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In the wake of the horrific Westminster terrorist attack, far-right groups are attempting to divide communities by stepping up their scapegoating of Muslims.
Far-right bigotry and racism is being assisted by divisive and counter-productive government anti-terrorism measures such as 'Prevent', which Tory prime minister Theresa May now wants to expand.
Prevent is clearly discriminatory as it largely targets people from Muslim backgrounds. Prevent pressures staff in public services, including teachers, to effectively act as government spies, stifling democratic debate on issues such as war, terrorism and racism.
Yet, according to police chiefs, the main growth in extremism is not Isis-inspired groups but that of far-right organisations and far-right websites. It was only ten months ago that a neo-Nazi shot and stabbed to death Labour MP Jo Cox.
The election of billionaire bigot Donald Trump and his racist policies - such as a travel ban on six Muslim majority countries and building a 1,000-mile wall along the Mexican border to stop migrant workers - has fuelled race hatred and given confidence to far-right groups to go on the offensive, in the US and across the world.
In the UK there has also been a rise in racism and racist attacks on minorities and migrant workers in the run-up to and since the Brexit referendum.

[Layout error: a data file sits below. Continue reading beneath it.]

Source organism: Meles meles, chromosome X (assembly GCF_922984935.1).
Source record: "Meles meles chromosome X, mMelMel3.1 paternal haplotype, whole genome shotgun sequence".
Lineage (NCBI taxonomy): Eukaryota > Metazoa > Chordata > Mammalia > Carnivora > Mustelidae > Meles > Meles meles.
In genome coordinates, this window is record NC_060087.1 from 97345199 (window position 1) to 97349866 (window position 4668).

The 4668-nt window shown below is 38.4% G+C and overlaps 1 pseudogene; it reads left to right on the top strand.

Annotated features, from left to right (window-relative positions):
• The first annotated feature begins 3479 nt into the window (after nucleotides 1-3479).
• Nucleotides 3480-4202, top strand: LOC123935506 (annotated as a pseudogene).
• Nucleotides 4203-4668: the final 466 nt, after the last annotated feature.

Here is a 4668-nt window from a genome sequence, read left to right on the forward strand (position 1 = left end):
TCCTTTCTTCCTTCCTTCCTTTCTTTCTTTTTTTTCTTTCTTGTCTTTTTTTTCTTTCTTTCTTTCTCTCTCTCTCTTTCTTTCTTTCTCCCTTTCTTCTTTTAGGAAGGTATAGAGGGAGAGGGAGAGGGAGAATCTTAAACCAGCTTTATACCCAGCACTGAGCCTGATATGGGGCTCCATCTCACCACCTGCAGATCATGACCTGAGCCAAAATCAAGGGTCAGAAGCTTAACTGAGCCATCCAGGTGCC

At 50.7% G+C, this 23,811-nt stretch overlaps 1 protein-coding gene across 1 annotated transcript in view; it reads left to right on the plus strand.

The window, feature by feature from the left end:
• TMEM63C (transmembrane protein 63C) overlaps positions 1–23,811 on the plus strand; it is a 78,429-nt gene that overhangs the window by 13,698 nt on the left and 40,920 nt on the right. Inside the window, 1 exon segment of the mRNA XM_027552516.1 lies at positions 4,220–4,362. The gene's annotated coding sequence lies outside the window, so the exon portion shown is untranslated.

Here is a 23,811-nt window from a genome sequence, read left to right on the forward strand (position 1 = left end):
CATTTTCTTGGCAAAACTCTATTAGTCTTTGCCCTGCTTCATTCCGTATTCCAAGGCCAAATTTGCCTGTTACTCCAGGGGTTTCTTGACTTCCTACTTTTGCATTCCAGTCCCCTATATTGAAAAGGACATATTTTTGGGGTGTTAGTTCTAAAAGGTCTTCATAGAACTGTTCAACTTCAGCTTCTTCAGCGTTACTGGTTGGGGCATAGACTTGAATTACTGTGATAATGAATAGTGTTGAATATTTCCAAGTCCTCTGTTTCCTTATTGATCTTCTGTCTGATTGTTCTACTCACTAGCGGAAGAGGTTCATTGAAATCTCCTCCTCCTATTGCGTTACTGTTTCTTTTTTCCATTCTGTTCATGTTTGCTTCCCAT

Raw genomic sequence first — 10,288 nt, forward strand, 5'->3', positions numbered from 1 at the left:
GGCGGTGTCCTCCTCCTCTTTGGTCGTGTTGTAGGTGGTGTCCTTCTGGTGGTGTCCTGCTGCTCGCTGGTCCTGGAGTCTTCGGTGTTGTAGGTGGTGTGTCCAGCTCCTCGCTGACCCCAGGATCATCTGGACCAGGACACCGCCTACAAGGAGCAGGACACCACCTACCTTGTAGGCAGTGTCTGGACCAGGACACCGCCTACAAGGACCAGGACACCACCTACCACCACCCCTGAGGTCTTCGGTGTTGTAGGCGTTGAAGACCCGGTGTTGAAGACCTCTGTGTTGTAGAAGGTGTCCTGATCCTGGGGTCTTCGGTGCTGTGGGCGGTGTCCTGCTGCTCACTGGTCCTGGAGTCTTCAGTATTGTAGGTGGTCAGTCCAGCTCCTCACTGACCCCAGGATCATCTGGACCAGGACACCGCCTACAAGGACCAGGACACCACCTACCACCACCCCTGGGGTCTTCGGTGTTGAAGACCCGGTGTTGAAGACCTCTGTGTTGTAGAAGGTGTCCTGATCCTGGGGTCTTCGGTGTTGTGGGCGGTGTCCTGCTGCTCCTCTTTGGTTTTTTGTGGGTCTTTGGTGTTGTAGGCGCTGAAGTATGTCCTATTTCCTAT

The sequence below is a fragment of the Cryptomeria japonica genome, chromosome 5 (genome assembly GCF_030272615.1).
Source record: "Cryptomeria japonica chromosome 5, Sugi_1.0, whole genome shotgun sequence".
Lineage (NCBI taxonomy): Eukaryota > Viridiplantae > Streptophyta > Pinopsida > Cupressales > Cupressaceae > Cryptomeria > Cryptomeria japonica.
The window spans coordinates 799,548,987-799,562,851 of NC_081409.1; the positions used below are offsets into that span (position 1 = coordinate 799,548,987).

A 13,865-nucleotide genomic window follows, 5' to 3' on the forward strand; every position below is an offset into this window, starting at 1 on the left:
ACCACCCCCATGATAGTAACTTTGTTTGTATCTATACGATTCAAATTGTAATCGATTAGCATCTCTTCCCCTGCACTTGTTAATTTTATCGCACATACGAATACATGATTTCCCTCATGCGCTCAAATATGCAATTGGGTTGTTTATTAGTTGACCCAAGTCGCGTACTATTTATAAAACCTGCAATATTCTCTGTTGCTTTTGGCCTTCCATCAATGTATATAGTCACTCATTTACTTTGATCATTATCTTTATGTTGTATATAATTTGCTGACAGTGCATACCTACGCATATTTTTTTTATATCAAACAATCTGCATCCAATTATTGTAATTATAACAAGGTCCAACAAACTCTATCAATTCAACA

Unfortunately, Jeremy Corbyn mistakenly supported a Remain position, allowing the anti-EU campaign to be dominated by right-wing Tory and Ukip xenophobes, like Trump-supporting Nigel Farage.
This is despite most working class people's anger over the EU being about austerity and being economically left behind by capitalist globalisation.
It is also despite Corbyn's long-held position (like the Socialist Party's) of left opposition to the neoliberal EU.
Scapegoating minorities and migrant workers won't reverse the massive government austerity cuts in services, such as education, the NHS, and public housing. Nor will it lead to new investment in industry and decent paying jobs.
These pressing social problems flow from the failure of the capitalist system - a system that exploits all workers for profit, increases wealth inequality, and which, since 2008, has been bailed out to the tune of trillions of pounds by successive governments.
Millions of people worldwide have marched in recent months against Trump's bigotry, in defence of the NHS, and against EU and Tory government racist policies over refugees.
The fight to defeat austerity is also a fight to stop racism and division in the working class.
We need unity and mass movements to roll back Tory government and capitalist attacks on our living standards, and to eradicate the conditions that breed terror - poverty, war, oppression and exploitation.
Migrant workers (52)
Article dated 29 March 2017
The Socialist, weekly newspaper of the Socialist Party
Lessons from history
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